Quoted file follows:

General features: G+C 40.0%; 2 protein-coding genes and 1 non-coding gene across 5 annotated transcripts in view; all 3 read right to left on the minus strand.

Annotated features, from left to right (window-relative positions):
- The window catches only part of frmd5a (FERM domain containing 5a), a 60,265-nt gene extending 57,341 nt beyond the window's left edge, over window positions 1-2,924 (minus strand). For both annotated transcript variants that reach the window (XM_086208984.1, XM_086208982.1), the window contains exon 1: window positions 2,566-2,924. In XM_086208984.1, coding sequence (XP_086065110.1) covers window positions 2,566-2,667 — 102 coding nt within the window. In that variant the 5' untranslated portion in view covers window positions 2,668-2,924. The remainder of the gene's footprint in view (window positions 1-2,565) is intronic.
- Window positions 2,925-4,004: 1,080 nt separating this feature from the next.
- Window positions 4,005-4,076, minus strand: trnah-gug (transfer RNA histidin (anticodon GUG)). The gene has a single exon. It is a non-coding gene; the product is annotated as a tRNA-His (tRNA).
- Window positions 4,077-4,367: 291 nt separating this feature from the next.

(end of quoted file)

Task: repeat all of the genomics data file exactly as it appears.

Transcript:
General features: G+C 40.0%; 2 protein-coding genes and 1 non-coding gene across 5 annotated transcripts in view; all 3 read right to left on the minus strand.

Annotated features, from left to right (window-relative positions):
- The window catches only part of frmd5a (FERM domain containing 5a), a 60,265-nt gene extending 57,341 nt beyond the window's left edge, over window positions 1-2,924 (minus strand). For both annotated transcript variants that reach the window (XM_086208984.1, XM_086208982.1), the window contains exon 1: window positions 2,566-2,924. In XM_086208984.1, coding sequence (XP_086065110.1) covers window positions 2,566-2,667 — 102 coding nt within the window. In that variant the 5' untranslated portion in view covers window positions 2,668-2,924. The remainder of the gene's footprint in view (window positions 1-2,565) is intronic.
- Window positions 2,925-4,004: 1,080 nt separating this feature from the next.
- Window positions 4,005-4,076, minus strand: trnah-gug (transfer RNA histidin (anticodon GUG)). The gene has a single exon. It is a non-coding gene; the product is annotated as a tRNA-His (tRNA).
- Window positions 4,077-4,367: 291 nt separating this feature from the next.